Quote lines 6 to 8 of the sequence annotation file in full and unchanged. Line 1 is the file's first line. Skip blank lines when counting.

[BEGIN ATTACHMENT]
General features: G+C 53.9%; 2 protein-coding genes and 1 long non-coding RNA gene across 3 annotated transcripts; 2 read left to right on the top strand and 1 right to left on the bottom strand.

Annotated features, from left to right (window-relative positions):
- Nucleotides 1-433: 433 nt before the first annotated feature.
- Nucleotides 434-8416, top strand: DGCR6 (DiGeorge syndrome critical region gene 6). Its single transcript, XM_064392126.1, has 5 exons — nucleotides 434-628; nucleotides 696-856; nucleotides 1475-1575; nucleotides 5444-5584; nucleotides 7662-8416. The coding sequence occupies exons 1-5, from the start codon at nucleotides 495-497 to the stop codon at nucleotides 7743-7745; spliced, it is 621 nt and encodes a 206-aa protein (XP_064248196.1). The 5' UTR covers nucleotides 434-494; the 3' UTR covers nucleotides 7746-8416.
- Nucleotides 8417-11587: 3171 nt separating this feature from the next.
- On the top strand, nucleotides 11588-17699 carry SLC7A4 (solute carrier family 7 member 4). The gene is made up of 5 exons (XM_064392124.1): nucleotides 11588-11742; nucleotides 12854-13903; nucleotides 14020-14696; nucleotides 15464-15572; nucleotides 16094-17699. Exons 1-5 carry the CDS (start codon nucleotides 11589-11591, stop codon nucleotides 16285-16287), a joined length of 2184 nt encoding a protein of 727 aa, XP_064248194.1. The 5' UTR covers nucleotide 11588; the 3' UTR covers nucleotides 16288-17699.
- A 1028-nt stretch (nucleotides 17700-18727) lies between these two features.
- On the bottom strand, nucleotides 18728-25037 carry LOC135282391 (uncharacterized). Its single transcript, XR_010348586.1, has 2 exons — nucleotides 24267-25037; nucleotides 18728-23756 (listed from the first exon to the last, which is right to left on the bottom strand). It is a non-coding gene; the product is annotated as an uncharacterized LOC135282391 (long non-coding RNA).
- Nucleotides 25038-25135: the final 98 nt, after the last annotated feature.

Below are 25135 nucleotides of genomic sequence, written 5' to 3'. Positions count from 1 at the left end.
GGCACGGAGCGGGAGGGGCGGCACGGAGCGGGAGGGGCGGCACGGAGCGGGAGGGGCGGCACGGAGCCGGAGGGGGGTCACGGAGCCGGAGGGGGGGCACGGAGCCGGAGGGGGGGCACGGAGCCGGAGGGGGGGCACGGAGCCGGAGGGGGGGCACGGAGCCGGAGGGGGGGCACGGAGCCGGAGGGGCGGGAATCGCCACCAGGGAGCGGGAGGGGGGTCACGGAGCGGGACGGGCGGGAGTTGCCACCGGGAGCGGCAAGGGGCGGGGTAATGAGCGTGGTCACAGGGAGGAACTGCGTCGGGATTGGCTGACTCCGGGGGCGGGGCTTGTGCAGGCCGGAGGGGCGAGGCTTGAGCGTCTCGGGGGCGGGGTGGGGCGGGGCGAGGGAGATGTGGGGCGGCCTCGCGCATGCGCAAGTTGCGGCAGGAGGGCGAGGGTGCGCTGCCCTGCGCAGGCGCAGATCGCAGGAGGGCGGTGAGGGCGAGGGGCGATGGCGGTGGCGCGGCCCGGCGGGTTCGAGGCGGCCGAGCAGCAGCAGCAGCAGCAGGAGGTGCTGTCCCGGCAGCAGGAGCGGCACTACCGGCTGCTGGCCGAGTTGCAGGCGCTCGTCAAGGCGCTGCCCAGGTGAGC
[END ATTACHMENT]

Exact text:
- On the top strand, nucleotides 11588-17699 carry SLC7A4 (solute carrier family 7 member 4). The gene is made up of 5 exons (XM_064392124.1): nucleotides 11588-11742; nucleotides 12854-13903; nucleotides 14020-14696; nucleotides 15464-15572; nucleotides 16094-17699. Exons 1-5 carry the CDS (start codon nucleotides 11589-11591, stop codon nucleotides 16285-16287), a joined length of 2184 nt encoding a protein of 727 aa, XP_064248194.1. The 5' UTR covers nucleotide 11588; the 3' UTR covers nucleotides 16288-17699.
- A 1028-nt stretch (nucleotides 17700-18727) lies between these two features.
- On the bottom strand, nucleotides 18728-25037 carry LOC135282391 (uncharacterized). Its single transcript, XR_010348586.1, has 2 exons — nucleotides 24267-25037; nucleotides 18728-23756 (listed from the first exon to the last, which is right to left on the bottom strand). It is a non-coding gene; the product is annotated as an uncharacterized LOC135282391 (long non-coding RNA).